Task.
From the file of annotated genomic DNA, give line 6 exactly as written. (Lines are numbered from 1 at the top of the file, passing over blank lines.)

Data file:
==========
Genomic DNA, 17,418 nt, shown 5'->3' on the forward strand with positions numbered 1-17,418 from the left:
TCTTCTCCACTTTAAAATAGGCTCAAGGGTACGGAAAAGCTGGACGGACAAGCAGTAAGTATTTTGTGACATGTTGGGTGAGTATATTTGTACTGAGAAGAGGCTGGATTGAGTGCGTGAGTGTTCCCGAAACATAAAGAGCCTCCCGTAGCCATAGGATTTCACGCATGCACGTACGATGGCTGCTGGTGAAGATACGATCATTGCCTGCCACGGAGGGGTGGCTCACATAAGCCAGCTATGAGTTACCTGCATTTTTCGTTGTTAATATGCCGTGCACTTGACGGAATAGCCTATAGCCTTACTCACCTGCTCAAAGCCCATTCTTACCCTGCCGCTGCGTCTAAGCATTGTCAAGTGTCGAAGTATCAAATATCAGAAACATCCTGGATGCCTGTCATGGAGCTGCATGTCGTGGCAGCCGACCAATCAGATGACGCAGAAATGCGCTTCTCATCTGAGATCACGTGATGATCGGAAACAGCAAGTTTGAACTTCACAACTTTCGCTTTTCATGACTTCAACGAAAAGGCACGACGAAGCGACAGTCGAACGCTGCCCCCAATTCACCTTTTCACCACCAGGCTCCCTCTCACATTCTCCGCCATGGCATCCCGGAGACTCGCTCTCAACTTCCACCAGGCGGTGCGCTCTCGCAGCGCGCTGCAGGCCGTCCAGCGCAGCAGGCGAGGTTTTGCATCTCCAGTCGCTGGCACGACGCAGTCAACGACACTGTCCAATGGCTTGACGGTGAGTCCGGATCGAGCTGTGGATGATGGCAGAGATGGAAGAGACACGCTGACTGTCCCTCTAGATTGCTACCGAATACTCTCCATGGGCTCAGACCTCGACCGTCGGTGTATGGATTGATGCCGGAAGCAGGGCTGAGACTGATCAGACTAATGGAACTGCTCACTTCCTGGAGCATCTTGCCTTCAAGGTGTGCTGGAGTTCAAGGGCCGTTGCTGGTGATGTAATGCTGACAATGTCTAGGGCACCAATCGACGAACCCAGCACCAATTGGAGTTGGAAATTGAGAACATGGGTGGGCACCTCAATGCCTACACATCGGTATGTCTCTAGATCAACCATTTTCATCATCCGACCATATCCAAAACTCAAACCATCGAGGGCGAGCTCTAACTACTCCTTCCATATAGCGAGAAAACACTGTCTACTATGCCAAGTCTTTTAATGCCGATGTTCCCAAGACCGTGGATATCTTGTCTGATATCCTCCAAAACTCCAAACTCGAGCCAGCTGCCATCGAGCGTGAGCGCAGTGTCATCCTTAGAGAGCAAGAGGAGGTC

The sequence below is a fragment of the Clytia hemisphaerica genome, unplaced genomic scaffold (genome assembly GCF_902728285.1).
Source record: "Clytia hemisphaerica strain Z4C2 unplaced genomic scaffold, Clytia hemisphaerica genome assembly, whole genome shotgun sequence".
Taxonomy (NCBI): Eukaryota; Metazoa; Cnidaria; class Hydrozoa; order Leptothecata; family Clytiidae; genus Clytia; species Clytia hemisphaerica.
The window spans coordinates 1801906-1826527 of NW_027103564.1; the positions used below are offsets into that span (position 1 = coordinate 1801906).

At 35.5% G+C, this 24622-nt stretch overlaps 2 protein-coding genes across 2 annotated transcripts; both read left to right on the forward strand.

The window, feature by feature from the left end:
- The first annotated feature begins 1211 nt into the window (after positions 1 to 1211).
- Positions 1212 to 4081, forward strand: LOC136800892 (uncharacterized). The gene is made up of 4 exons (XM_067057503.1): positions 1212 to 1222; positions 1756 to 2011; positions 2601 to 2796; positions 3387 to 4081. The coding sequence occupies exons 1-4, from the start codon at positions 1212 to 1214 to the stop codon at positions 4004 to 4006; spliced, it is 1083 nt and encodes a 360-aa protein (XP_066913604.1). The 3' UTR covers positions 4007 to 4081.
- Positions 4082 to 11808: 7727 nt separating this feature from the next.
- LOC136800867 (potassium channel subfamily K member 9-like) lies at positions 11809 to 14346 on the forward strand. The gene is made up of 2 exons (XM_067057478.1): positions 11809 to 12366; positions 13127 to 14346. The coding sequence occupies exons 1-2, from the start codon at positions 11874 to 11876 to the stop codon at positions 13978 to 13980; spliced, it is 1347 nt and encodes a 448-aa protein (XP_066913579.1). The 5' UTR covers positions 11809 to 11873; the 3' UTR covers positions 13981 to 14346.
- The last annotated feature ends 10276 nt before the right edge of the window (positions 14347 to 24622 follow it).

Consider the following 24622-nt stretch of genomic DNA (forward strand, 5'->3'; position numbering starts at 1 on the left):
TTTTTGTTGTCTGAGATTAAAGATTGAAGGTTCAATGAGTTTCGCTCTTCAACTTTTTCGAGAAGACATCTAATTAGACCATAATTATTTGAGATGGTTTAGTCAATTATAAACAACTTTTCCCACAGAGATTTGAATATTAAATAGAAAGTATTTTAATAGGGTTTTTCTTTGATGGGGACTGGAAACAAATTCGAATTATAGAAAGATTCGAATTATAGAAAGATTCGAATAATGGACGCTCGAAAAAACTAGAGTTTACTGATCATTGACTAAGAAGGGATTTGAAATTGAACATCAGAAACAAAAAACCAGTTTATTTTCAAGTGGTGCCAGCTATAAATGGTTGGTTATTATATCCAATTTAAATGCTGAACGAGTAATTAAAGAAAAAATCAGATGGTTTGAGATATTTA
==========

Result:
The window spans coordinates 1801906-1826527 of NW_027103564.1; the positions used below are offsets into that span (position 1 = coordinate 1801906).